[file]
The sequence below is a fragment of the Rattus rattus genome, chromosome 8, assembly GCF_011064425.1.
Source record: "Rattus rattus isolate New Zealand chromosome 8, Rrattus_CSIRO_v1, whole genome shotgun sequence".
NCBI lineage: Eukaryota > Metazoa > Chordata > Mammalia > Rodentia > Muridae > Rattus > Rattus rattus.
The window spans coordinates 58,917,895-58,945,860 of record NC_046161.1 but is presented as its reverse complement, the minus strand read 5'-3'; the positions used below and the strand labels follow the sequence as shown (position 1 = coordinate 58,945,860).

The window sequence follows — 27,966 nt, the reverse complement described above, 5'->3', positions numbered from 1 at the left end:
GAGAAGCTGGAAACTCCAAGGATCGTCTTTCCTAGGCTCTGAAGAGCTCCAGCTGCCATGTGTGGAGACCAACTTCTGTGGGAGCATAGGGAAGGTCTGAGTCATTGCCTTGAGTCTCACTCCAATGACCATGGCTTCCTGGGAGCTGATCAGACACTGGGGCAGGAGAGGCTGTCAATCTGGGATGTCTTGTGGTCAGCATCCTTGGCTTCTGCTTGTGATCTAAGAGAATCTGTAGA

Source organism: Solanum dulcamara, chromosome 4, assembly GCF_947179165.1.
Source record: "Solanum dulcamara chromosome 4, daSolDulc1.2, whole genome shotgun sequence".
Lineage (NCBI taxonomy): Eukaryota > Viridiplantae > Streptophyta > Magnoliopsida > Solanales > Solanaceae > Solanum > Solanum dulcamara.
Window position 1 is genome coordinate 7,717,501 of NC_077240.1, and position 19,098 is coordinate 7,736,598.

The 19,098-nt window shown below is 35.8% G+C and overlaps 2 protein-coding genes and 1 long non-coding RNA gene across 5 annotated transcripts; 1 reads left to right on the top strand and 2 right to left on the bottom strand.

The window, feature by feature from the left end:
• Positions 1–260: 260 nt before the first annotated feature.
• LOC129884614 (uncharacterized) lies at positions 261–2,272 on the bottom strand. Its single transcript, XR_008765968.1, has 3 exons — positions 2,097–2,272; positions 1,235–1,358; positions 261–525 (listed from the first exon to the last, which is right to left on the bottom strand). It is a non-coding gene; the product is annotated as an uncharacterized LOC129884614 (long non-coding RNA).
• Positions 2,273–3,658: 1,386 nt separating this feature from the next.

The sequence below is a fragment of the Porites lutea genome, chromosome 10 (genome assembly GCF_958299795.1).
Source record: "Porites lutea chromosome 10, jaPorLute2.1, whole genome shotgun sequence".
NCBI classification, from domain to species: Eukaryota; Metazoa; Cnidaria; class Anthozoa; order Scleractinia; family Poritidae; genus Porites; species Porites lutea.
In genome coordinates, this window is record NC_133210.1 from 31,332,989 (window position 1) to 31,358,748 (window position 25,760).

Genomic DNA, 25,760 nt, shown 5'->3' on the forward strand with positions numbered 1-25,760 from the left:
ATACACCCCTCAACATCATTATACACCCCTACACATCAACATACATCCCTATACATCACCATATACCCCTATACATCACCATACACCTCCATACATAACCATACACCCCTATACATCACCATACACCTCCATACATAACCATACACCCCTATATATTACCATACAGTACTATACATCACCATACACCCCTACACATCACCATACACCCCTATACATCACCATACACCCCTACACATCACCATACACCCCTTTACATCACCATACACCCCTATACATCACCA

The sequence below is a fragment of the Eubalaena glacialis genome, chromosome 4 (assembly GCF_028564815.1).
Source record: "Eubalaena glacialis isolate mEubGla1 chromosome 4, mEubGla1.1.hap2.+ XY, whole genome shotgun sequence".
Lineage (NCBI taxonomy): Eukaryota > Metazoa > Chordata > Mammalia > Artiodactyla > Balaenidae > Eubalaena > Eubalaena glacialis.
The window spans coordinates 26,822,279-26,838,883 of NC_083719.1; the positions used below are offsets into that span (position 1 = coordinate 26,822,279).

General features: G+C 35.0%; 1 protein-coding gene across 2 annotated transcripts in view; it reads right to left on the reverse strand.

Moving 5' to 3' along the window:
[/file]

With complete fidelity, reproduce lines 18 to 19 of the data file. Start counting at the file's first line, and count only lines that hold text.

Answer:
NCBI classification, from domain to species: Eukaryota; Metazoa; Cnidaria; class Anthozoa; order Scleractinia; family Poritidae; genus Porites; species Porites lutea.
In genome coordinates, this window is record NC_133210.1 from 31,332,989 (window position 1) to 31,358,748 (window position 25,760).